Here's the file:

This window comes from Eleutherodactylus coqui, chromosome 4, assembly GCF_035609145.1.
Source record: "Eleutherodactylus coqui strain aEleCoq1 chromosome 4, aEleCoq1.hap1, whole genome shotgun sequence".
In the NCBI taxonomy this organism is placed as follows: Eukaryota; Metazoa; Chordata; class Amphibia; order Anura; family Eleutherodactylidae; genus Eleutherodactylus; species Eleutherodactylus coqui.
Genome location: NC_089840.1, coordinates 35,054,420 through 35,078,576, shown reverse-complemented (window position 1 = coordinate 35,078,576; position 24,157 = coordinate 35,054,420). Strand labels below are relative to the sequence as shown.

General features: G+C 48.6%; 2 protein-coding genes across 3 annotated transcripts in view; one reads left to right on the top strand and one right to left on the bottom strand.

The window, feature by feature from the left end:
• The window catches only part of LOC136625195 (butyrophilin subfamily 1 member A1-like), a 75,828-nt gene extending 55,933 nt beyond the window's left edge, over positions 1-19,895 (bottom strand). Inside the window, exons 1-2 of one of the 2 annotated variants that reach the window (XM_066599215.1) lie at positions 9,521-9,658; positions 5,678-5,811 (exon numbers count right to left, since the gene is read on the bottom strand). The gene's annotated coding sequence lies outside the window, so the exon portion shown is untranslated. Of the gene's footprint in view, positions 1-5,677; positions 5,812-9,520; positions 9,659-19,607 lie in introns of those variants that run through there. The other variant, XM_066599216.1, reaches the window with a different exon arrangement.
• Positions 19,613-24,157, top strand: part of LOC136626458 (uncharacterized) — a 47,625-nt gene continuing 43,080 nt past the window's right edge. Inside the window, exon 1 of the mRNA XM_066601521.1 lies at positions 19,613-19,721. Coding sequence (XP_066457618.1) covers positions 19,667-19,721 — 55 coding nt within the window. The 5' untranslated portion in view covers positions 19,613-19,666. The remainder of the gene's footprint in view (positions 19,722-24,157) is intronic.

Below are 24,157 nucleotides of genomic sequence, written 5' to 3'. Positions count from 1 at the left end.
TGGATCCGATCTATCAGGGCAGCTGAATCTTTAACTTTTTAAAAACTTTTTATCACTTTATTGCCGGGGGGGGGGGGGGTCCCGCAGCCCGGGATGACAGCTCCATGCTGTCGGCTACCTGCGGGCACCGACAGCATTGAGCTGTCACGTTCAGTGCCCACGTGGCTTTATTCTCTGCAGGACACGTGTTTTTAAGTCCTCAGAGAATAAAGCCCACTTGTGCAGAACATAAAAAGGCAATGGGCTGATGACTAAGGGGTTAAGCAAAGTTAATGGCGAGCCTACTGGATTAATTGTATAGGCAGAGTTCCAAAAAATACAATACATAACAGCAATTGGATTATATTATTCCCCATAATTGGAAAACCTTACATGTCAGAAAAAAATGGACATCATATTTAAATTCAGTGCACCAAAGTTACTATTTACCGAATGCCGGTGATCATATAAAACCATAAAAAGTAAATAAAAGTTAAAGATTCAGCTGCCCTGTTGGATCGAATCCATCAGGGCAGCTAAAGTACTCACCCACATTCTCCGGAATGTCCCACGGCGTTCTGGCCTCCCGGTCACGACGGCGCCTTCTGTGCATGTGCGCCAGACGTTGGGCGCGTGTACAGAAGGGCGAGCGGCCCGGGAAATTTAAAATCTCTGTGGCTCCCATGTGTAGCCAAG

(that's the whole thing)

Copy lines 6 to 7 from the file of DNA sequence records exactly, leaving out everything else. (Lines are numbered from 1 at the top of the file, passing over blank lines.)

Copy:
The window, feature by feature from the left end:
• The window catches only part of LOC136625195 (butyrophilin subfamily 1 member A1-like), a 75,828-nt gene extending 55,933 nt beyond the window's left edge, over positions 1-19,895 (bottom strand). Inside the window, exons 1-2 of one of the 2 annotated variants that reach the window (XM_066599215.1) lie at positions 9,521-9,658; positions 5,678-5,811 (exon numbers count right to left, since the gene is read on the bottom strand). The gene's annotated coding sequence lies outside the window, so the exon portion shown is untranslated. Of the gene's footprint in view, positions 1-5,677; positions 5,812-9,520; positions 9,659-19,607 lie in introns of those variants that run through there. The other variant, XM_066599216.1, reaches the window with a different exon arrangement.